Blue penguin/Kororā

Blue penguin/Kororā

Eudyptula minor (meaning “good little diver”)

Growing to 33 cm and weighing only 1 kg the little blue penguin is the smallest penguin in the world. They are the most common penguin to be seen along the New Zealand coastline and surrounding islands. A sub species known as the white-flippered penguin can occasionally be found here in Kaikōura but the main colonies for these are on Motonau Island and Banks Peninsula. The white-flippered penguin grow slightly larger, to 35cm and can weigh a few hundred grams more. They have a more distinctive pale coloured coat of feathers, either pale blue/grey/brown and have a distinguished white band running right around the edge of their flippers.

They have approximately 10,000 feathers on their coat, the top being dark blue and white underparts. The colouring is believed to be for camouflage, known as countershading – when looking from above they blend in with the ocean and if looking from underneath, the white blends in with the light from above. The feathers are unique with a soft down closest to the quill for warmth and the tips being where they hold their waterproofing. Waterproofing is done by a gland in the base of their tails known as the “preen gland” which they shake their tail to stimulate the gland then reach around and rub their beak on and it releases an oil and they then spread it all over their bodies, the only place they can’t really preen themselves is the tops of their heads, so this is where its handy to have a partner to help get those hard to reach places, this is known as “allopreening”.    When they go through their annual moult, around January through March, their feathers turn a brownish colour and the moulting process takes about 2-4 weeks, this is when they are the most vulnerable to predators as they have to stay ashore until they have a new coat and are waterproof again.

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Blue penguin Photo credit: Craig McKenzie by Craig McKenzie

 

Their numbers are unfortunately declining, especially in areas where there is no protection from predators. Some of the biggest threats to penguins are dogs, cats, ferrets and stoats. The total population of blue penguins around Aotearoa is estimated to be somewhere between 50,000 – 100,000 birds.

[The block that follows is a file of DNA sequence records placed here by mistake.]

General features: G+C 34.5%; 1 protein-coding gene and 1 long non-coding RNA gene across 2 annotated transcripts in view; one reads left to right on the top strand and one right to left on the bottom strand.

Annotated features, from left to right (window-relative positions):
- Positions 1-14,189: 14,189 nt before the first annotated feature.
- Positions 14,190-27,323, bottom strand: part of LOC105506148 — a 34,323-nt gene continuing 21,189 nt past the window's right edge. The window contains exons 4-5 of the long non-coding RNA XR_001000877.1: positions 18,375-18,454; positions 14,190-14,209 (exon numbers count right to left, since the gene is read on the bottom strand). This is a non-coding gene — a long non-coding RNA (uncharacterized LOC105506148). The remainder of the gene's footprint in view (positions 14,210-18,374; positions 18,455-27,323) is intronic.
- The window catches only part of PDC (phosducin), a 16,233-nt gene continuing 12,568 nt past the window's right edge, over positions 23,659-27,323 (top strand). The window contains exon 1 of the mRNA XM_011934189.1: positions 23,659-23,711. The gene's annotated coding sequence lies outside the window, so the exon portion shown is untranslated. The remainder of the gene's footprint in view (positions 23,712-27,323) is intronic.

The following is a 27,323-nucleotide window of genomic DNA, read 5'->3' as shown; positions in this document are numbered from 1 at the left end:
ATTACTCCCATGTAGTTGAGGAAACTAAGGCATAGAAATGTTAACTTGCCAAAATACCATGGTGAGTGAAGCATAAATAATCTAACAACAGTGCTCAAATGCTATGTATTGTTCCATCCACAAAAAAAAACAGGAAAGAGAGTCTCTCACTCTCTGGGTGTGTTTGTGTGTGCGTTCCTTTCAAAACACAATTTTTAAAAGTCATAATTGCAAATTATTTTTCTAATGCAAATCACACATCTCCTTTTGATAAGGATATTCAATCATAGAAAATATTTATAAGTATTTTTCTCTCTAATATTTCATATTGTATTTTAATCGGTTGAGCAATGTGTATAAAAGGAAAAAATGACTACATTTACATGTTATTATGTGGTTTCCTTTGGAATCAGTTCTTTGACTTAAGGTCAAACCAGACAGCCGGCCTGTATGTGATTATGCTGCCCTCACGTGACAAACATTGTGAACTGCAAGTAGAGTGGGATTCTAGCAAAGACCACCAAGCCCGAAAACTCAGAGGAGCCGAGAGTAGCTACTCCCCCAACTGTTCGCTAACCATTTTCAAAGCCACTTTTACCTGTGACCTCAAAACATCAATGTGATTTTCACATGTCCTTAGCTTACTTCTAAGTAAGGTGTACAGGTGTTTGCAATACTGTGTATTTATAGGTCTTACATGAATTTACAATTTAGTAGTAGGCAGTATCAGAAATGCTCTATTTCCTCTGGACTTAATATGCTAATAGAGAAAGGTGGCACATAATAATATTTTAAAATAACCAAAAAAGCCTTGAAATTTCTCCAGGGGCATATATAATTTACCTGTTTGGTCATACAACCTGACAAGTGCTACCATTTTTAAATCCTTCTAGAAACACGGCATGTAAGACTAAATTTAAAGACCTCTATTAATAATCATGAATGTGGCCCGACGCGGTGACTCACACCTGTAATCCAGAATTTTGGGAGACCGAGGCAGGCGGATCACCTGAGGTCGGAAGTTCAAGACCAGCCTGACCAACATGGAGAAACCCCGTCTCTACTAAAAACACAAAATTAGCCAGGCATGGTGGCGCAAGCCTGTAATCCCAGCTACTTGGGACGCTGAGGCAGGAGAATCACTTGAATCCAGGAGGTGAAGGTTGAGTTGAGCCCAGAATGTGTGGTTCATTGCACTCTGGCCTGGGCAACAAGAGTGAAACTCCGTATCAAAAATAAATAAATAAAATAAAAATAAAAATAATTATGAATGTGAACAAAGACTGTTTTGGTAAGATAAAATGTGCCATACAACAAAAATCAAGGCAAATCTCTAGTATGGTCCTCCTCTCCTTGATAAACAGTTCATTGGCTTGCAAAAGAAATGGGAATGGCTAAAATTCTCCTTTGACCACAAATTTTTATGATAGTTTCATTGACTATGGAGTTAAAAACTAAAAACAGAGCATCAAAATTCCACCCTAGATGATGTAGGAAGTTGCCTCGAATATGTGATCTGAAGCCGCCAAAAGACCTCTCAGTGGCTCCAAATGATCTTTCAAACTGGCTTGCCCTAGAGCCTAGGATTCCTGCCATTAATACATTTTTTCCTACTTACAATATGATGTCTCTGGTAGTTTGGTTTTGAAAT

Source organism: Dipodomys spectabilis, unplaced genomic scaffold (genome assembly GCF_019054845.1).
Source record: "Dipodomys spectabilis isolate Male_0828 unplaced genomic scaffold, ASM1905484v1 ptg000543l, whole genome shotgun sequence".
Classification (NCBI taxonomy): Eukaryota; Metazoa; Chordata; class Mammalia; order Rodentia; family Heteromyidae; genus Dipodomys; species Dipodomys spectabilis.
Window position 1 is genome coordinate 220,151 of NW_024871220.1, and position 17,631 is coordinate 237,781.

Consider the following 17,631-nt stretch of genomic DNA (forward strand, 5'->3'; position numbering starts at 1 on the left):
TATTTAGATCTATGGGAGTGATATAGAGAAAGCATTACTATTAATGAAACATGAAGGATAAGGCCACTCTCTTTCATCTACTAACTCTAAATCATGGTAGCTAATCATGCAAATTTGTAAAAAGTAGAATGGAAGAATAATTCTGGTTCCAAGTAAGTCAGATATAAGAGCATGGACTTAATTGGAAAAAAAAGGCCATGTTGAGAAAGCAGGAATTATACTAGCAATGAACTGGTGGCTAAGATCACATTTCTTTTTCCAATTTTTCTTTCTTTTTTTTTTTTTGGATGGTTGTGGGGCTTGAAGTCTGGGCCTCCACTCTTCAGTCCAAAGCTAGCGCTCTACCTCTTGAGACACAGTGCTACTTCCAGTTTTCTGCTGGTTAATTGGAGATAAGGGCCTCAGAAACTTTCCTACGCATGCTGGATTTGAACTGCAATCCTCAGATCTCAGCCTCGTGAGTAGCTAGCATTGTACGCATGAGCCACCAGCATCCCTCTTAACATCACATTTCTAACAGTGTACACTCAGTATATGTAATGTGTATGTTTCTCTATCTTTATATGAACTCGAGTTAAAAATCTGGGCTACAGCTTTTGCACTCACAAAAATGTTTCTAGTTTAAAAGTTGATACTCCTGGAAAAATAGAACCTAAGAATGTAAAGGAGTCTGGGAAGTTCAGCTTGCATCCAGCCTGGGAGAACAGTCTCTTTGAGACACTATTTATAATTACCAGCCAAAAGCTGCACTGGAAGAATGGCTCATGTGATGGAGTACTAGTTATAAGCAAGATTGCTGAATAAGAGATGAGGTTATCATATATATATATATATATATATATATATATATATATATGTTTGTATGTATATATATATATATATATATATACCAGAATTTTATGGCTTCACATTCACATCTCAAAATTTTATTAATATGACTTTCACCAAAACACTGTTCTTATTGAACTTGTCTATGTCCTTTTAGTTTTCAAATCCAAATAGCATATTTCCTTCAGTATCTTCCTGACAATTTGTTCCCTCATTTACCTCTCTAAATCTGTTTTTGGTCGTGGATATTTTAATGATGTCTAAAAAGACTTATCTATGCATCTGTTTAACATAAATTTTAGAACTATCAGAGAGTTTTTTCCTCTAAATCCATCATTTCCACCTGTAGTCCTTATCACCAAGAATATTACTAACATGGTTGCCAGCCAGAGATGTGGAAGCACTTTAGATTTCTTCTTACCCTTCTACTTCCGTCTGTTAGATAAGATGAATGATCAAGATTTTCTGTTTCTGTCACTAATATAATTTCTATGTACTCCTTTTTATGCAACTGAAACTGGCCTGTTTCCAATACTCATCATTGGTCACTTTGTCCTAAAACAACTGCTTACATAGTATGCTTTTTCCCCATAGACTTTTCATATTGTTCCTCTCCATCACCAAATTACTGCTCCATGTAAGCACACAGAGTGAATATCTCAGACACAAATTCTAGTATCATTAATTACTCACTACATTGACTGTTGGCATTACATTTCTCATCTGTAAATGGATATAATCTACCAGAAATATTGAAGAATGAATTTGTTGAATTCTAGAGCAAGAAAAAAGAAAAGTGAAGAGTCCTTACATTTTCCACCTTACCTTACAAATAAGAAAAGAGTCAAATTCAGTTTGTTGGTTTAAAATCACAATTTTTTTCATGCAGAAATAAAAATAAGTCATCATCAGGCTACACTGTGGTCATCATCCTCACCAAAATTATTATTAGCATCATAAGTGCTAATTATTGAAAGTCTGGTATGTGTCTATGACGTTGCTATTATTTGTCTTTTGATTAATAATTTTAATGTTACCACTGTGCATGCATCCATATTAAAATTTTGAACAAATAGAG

They can reach an age of 8 years but there are records of longer living birds. There is a small population of blue penguins right here in Kaikōura and over the last seasons there has been around 11 breeding pairs here.

Being polyphasic sleepers, they are active both day and night but nap either during the day or at night.

Their nests are found in underground burrows. They create nests by digging under vegetation and creating nest in-between rocks. Nowadays many nests can be found under buildings, in pipes close to the coast and manmade penguin nesting boxes.

Egg laying is typically between July through October usually 2 eggs are laid to a clutch, one 2-3 days after the other. “Active” couples may lay up to 3 clutches in a breeding season. Chick rearing occurs from September through November with chicks fledging (leaving the nest) after about 8 weeks. The parents take turns raising the chicks doing 1-3 day stints each while the other goes out to feed while the other stays with the chick(s). Towards the end of the chick rearing both parents will leave the chick(s) unattended, this is known as the “post guard” phase. Chicks will get fed until they are well over 1kg (sometimes up to 1.8kg!) so they have a good amount of weight on them before they head out to fend for themselves.

Blue penguin DOC

Blue penguin. Photo credit: Rod Morris, Department of Conservation

Their diet is mainly small species of fish around 8-12cm in length, with a preference of anchovies, pilchards and sprats. They will also eat small squid, krill and small octopus. They consume their prey head first and whole. They have little spines on their tongue that helps the food go down. 

How they keep hydrated is mainly from their food but also from sea water, they have a little gland behind their eyes known as the “supra-orbital” gland that can filter out the salt from the water. How they get rid of the salt is by sneezing! 

They can swim up to 6 km’s per hour and hunting grounds are typically within 25kms from where they nest at the time. The time hunting at sea can be up to 15 hours of the day. Dives can be up to 60m and up to 30 seconds long but have been known to dive up to 90 seconds.

The local population of blue penguins in Kaikōura is monitored by KORI (Kaikōura Ocean Research Institute). If you are interested in more information about the local population or if you want to do a tour to see the penguins, please contact KORI.

Further reading:

KORI
https://kori.org.nz/koris-penguin-project/

KORI – Mena the conservation dog
Mena the Conservation Dog – Kaikōura Ocean Research Institute (kori.org.nz)

Kia Ora

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